From: Gergely Polonkai
during my GitHub based development (which is pretty much similar to what you just described) I do the following:
• fork the original repo, so that my GH account has a copy of it
• clone the forked repo to my machine
• add the original repo as a second remote and name it "base"

I like the name choice : "base". So the upstream remote repo is 'base', and the personal fork is 'origin'.

However I'm now using:
• clone the upstream repo to my machine (i.e. the opposite way around)
• fork the original repo on GH, so that my GH account has a copy of it
• add my GH fork as a second remote and name it "my".
So the upstream remote repo is 'origin', and the personal fork is 'my'.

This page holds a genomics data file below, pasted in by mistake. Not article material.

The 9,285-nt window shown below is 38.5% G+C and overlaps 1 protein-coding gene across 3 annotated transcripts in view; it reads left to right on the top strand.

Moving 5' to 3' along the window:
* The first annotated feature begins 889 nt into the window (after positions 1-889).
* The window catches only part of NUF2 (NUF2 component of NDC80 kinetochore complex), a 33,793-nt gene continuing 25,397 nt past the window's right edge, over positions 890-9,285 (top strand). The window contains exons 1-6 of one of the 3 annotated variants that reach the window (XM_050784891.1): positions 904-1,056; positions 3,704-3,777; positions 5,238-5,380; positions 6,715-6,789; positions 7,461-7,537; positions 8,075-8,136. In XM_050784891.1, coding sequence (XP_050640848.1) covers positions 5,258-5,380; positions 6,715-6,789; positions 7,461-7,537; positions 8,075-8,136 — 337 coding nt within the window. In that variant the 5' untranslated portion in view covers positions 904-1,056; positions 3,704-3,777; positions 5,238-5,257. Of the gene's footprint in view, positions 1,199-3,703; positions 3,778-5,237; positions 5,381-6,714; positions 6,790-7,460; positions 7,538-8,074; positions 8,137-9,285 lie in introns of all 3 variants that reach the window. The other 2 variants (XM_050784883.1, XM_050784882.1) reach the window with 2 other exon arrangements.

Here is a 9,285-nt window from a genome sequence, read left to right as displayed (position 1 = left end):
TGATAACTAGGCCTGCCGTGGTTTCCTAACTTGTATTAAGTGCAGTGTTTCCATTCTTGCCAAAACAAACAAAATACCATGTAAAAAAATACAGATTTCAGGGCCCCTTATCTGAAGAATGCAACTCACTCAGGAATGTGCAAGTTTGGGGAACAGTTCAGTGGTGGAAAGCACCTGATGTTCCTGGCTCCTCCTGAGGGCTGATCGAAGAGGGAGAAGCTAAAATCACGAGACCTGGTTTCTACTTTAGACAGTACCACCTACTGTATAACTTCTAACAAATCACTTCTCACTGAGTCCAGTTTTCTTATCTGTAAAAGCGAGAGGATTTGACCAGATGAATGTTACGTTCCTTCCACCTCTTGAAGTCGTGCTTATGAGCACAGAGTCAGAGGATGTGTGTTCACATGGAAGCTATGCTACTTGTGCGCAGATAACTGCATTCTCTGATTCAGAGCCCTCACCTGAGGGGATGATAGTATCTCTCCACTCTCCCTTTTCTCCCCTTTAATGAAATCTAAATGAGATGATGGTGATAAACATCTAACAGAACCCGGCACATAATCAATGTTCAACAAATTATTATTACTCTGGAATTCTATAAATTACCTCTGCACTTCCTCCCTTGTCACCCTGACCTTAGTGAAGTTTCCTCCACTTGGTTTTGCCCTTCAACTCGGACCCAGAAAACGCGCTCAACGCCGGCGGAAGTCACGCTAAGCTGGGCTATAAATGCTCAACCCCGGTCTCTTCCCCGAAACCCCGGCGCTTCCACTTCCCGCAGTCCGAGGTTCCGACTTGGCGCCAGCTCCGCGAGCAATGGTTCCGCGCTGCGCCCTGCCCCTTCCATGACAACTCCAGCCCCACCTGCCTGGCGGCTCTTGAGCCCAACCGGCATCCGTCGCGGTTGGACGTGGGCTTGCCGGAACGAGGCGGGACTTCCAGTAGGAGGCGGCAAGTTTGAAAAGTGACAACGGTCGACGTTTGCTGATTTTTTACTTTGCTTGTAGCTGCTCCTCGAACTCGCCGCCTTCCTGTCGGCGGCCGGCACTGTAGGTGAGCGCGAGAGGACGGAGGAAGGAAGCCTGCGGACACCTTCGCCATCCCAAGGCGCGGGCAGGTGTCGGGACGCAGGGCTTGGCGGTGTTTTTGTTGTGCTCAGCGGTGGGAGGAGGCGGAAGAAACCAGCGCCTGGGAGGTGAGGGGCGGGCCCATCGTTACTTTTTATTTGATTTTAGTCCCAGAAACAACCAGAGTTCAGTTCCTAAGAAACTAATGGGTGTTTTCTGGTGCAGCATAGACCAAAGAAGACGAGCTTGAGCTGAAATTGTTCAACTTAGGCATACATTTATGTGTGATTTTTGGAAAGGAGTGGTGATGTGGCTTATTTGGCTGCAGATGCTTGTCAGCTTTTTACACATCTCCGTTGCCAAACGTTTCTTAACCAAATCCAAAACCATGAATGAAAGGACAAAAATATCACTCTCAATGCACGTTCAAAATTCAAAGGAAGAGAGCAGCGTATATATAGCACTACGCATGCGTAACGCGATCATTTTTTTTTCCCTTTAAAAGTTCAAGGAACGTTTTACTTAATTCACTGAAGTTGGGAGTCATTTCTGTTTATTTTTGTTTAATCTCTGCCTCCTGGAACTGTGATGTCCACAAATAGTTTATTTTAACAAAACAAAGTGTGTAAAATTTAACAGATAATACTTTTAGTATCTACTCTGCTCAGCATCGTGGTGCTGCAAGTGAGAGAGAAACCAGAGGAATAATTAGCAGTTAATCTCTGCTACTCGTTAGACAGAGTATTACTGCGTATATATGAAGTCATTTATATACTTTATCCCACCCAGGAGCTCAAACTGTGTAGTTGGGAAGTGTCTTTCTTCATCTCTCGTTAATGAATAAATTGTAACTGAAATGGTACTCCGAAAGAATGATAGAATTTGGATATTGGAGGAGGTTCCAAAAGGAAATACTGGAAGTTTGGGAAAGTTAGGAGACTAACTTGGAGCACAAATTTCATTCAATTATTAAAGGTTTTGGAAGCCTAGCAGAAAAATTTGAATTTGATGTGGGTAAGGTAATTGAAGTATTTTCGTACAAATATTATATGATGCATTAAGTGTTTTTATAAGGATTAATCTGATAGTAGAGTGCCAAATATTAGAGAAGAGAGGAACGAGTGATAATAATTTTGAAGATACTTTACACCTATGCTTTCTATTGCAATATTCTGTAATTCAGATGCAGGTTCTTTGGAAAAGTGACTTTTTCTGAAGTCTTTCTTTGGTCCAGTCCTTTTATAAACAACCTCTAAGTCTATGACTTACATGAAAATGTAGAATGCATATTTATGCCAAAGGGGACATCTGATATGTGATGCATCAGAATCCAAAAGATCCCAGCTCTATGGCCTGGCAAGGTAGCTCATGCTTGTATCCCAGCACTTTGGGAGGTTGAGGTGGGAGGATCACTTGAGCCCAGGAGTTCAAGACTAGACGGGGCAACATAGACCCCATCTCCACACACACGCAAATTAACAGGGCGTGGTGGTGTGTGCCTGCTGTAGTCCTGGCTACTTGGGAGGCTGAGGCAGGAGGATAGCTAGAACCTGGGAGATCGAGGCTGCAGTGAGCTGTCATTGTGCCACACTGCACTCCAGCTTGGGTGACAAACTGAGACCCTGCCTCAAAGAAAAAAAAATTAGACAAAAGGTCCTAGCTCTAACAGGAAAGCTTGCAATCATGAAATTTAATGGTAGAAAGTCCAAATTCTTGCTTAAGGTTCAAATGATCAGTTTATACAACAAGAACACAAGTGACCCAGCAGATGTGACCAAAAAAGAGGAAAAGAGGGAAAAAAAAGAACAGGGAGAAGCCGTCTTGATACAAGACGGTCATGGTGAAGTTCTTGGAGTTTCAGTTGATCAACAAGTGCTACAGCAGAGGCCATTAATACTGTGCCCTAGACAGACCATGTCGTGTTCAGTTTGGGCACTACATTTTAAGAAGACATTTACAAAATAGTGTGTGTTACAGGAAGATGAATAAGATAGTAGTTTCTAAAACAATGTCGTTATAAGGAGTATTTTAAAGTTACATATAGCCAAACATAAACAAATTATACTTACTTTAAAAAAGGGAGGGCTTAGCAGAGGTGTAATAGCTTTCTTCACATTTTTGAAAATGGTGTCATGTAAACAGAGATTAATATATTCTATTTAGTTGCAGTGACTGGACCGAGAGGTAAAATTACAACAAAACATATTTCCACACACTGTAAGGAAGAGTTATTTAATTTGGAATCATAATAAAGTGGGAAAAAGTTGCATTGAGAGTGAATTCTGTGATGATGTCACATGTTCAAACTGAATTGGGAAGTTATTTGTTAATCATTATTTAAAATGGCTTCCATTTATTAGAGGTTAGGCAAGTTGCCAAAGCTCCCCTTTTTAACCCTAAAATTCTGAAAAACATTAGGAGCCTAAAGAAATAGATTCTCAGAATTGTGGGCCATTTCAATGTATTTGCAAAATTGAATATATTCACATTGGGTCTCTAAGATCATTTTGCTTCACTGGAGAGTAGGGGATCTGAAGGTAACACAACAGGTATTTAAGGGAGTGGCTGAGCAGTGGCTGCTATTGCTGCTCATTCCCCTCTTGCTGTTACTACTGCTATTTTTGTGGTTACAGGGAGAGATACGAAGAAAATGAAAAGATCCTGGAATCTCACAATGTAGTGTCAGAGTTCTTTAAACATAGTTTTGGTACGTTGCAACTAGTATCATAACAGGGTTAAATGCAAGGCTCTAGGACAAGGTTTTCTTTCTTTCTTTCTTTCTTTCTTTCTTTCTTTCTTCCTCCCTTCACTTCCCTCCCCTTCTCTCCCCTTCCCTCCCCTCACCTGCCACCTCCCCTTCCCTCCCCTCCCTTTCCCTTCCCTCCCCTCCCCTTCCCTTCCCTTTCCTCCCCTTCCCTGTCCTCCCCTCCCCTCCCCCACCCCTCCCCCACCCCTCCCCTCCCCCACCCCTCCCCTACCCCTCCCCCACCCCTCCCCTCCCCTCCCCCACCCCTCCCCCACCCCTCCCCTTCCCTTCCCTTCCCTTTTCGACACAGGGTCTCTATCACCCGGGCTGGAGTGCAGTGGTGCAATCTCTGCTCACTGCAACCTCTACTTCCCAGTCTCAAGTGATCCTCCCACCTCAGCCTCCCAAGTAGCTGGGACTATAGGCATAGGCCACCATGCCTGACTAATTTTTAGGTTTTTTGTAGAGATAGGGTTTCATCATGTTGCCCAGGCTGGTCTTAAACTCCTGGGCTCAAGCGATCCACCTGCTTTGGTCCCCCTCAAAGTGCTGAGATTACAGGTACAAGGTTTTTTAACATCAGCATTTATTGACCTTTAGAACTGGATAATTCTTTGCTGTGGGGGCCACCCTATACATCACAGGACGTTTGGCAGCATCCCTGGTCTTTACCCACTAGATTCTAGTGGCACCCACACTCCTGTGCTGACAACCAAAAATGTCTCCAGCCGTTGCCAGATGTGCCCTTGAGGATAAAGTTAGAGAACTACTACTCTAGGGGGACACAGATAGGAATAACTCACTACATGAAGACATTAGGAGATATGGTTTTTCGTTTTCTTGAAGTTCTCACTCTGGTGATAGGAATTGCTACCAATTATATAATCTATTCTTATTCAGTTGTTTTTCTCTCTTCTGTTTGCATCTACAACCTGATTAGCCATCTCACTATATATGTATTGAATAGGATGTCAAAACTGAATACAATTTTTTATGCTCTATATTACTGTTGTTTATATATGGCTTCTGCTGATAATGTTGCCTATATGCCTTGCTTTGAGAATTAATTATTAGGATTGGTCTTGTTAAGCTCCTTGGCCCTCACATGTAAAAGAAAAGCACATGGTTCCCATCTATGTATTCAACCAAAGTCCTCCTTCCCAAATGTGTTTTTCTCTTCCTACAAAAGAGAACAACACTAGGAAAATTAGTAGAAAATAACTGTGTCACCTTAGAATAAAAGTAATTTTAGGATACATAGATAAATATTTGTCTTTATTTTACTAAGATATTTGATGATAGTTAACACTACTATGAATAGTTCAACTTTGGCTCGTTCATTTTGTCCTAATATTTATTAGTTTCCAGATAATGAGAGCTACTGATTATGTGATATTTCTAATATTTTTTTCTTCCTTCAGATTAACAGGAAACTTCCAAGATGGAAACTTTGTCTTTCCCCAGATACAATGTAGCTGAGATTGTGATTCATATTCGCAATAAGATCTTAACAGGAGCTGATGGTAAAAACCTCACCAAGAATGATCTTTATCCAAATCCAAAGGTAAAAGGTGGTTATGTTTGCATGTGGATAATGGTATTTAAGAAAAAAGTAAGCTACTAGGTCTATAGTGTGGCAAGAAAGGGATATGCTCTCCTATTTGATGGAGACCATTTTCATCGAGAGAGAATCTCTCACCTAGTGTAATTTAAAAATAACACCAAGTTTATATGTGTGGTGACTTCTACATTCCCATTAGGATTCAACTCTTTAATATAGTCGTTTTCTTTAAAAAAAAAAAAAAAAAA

This helps when others give commands that assume origin == upstream, and 'my' is short and easy to remember!


• start my feature branch off of base/master: git checkout -b myfeature base/master. This way, git status tells you immediately if my brange has diverged from upstream • code-code-code, occasionally pushing my feature branch to my fork (origin) • if the coding takes longer than a day, I sometimes fetch from base, and rebase my work to base/master.

Agreed. The rebasing becomes essential if there is a long review & refinement period

This way my feature branch remains up to date, and less polluted. This, though, requires me to force push to my fork (origin/myfeature) after the rebase; if this would cause problems, I tag ORIG_HEAD just in case, but still force push.

If I create a pull request on GH I will typically tag the old PR tip, so that when I force push and update I can refer to it's previous version (so those who are reviewing the GH repo can see both old and new versions; GH update the PR to the newly forced branch tip!)

Hope it helped.

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